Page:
A brainstorming session is a great idea! Can you please put it in your
No fume hood or any of the sort would be needed, at least not until the
vacuum deposition system is built and functioning. Chemical etching is
not what I have in mind.
The project of building the vacuum system takes a lot of good building
skills. We are dealing with high voltage, cooling systems, vacuums, turbo,
cryo, etc. and also machining parts and install sensors and other
electrical gadgets, motors, rotors, detectors, etc.
I wonder if Sudo (?) group would be inclined to collaborate in this kind of
As for the bio aspect, we would use the same protein expression methods you
at CCL are already using.
On Tue, Feb 28, 2017 at 4:51 PM, Patrik D'haeseleer <patrikd(a)gmail.com>
Sounds like a fun project! One possible limitation might be that we don't
have a chemical fume hood at CCL - only an internally vented, HEPA filtered
biosafety cabinet. We're not opposed to getting a fume hood, but it would
be up to you to figure out all the regulatory requirements, including
effect on building codes, issues around venting chemicals in a residential
If you don't need a chemical hood for what you have in mind, that
simplifies things significantly. If you just want to recruit a larger group
of people interesting in working on this, I would recommend that you and
your friends organize an informal talk or brainstorming session on the
topic. We'll put it on our Meetup, and we'll see how many people are
On Tue, Feb 28, 2017 at 1:56 PM, Leticia Menchaca <lbmenchaca(a)berkeley.edu
I am requesting your input on this idea since I have no experience
working in a collective way.
I want to build a Magnetron Sputtering Vacuum Deposition System to
produce thin films, ultra thin films, and nanoparticles.
I am interested in working at the interface of materials science and
My particular interest is exploring nano-materials for enhanced raman
spectra signaling - including bio-engineering for enhanced fluorescence-emf
However, other subjects also interest me, such as the toxic effects of
micro and nano-materials and how these materials interact with organisms,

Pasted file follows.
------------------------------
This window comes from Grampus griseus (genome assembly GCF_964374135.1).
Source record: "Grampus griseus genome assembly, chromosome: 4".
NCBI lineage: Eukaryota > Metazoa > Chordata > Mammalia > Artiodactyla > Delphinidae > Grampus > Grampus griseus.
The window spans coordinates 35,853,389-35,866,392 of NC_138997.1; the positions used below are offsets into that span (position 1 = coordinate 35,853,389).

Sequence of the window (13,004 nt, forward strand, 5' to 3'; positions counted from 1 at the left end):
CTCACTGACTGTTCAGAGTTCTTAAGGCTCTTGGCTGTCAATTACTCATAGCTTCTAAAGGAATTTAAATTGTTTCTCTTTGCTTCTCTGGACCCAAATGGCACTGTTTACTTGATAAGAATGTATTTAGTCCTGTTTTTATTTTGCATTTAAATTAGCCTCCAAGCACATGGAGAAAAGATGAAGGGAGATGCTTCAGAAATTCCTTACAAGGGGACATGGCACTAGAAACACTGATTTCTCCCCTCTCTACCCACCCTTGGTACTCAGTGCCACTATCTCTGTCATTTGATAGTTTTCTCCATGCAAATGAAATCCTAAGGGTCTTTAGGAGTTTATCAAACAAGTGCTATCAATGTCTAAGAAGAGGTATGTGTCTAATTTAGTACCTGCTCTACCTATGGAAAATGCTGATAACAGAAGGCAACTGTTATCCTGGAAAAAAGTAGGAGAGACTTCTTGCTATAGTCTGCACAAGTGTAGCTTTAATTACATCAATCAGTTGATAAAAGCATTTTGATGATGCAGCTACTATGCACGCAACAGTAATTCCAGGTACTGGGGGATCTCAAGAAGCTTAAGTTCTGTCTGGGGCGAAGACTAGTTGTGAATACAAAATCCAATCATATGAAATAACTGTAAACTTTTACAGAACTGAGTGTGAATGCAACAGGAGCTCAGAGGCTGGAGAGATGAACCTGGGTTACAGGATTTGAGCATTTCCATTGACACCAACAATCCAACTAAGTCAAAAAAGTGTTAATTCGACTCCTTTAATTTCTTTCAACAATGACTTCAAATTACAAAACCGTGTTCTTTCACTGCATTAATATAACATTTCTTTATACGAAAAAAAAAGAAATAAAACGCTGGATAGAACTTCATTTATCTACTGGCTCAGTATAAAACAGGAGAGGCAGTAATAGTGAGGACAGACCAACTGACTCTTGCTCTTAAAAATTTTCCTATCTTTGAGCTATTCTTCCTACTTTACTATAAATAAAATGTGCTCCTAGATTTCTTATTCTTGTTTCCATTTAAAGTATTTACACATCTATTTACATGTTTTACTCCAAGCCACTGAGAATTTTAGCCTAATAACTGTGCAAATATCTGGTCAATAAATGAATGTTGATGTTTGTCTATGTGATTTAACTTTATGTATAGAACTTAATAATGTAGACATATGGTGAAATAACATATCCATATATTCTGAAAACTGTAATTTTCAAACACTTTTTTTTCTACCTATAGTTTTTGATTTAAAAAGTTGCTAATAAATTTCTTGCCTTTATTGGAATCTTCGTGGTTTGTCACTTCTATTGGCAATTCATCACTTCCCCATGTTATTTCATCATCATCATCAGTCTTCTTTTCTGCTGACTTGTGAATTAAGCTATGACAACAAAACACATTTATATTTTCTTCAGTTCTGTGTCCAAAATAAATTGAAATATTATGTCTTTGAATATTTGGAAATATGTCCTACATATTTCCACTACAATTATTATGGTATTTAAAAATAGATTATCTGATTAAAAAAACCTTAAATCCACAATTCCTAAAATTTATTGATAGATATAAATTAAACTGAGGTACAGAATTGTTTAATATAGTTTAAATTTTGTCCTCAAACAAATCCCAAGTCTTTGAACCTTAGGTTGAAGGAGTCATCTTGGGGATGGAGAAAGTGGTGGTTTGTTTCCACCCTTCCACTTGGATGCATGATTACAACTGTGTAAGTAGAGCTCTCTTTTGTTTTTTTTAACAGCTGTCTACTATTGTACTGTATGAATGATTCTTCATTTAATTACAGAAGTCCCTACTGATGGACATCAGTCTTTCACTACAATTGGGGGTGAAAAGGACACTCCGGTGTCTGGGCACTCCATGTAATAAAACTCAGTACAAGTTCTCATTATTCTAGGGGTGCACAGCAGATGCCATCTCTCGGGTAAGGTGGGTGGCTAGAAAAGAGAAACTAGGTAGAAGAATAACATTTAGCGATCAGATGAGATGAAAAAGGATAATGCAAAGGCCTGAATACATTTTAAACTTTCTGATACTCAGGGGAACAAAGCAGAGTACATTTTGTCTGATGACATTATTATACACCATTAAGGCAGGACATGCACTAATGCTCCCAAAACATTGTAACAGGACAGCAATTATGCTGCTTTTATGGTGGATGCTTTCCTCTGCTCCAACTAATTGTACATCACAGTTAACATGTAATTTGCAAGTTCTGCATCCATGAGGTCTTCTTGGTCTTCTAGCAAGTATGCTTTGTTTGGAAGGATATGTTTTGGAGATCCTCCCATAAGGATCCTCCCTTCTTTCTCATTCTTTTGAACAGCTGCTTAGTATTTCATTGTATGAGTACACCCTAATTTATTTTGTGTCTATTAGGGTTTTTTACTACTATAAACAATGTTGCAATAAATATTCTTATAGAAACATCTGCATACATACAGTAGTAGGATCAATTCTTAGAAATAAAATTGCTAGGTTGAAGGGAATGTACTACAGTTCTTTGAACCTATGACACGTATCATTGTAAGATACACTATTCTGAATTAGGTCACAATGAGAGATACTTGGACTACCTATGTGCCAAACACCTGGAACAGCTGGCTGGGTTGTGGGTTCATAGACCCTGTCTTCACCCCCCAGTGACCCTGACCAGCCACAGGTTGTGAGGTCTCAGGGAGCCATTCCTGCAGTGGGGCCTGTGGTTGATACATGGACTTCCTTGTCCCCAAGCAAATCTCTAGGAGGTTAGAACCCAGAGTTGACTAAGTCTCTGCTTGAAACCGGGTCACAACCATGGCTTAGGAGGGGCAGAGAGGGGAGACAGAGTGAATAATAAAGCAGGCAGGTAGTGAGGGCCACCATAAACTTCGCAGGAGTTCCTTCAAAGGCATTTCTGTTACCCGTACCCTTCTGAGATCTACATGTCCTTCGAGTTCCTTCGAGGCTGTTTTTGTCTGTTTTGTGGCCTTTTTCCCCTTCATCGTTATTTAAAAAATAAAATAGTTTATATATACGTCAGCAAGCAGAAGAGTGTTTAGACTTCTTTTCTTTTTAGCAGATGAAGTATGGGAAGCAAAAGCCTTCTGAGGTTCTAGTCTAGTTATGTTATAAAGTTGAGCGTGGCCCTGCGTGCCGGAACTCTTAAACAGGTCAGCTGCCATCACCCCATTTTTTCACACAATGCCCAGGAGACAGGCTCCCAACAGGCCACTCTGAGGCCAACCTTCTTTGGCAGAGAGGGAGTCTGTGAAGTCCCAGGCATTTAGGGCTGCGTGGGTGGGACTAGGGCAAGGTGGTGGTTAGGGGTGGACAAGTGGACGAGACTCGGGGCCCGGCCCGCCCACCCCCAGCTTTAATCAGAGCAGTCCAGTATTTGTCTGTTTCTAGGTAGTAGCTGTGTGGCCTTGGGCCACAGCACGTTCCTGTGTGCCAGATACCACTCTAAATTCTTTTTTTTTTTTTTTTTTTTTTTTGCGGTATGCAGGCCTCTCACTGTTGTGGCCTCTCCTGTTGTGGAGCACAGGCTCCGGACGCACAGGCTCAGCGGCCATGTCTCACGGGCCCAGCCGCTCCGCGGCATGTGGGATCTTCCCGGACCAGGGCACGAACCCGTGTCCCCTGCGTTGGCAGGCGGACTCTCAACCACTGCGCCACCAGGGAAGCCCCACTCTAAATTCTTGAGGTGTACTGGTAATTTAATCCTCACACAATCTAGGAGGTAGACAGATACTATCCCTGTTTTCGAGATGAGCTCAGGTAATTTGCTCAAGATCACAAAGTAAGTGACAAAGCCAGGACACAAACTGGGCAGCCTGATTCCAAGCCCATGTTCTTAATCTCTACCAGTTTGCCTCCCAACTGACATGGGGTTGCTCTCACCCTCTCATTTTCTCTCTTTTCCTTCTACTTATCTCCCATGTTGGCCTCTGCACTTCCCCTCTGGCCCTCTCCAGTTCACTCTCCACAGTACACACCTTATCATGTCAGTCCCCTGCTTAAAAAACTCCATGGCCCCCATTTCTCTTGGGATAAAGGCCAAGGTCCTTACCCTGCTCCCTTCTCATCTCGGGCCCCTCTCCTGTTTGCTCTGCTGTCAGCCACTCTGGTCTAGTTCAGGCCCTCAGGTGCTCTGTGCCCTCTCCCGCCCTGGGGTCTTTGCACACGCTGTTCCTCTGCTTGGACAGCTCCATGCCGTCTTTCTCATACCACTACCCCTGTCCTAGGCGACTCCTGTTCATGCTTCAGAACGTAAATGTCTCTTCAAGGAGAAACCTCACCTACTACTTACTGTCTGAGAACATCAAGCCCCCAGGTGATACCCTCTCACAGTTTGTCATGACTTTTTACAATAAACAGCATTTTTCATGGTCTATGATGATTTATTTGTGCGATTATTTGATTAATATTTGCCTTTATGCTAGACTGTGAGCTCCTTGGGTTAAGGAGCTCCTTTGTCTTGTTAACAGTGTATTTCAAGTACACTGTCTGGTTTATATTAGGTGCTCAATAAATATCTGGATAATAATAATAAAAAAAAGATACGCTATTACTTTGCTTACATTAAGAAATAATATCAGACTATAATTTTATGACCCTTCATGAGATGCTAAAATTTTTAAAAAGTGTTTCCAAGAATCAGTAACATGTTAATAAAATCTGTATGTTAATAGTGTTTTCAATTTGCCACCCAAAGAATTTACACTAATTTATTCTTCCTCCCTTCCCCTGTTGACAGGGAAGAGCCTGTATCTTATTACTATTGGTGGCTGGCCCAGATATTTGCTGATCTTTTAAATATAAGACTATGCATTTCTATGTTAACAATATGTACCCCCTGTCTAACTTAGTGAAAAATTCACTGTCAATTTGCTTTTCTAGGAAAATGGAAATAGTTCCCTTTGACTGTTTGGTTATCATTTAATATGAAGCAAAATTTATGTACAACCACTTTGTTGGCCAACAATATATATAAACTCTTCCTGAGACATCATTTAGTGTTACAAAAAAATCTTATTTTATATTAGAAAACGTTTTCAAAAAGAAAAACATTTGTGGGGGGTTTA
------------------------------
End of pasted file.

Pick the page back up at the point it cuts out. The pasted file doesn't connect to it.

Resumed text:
cells and biological processes in general.
Building a thin film deposition system is a challenge but can be
This kind of equipment is very costly and only some very lucky people
have access to learning how they are built and how they operate.
This is because the magnetron sputtering chambers are used in the private
industry only by trained and skilled personnel. In universities and
technical colleges, only experts and selected talented students get access
to these machines while working on their thesis projects.
In YouTube I have watched people building their own vacuum chambers,
rather crude, o.k. for hobby but not likely to work for producing
nano-materials with real-life applications (sorry for being so critical).
I am contemplating working on building a system using your Collective
However, I have never worked in an open group setting and I wonder if
this would be a realistic expectation and if there would be any interest at
Although I am not alone. There are five of us in my group, we are people
with similar interests living and working in Berkeley with limited free
time to work on our own projects, since we have day jobs at UCB.
Only one of us has actually built such equipment before. The rest in our
group only have used the equipment and/or has worked on experiments using
nano-materials, mainly plants.
I look forward to your input.
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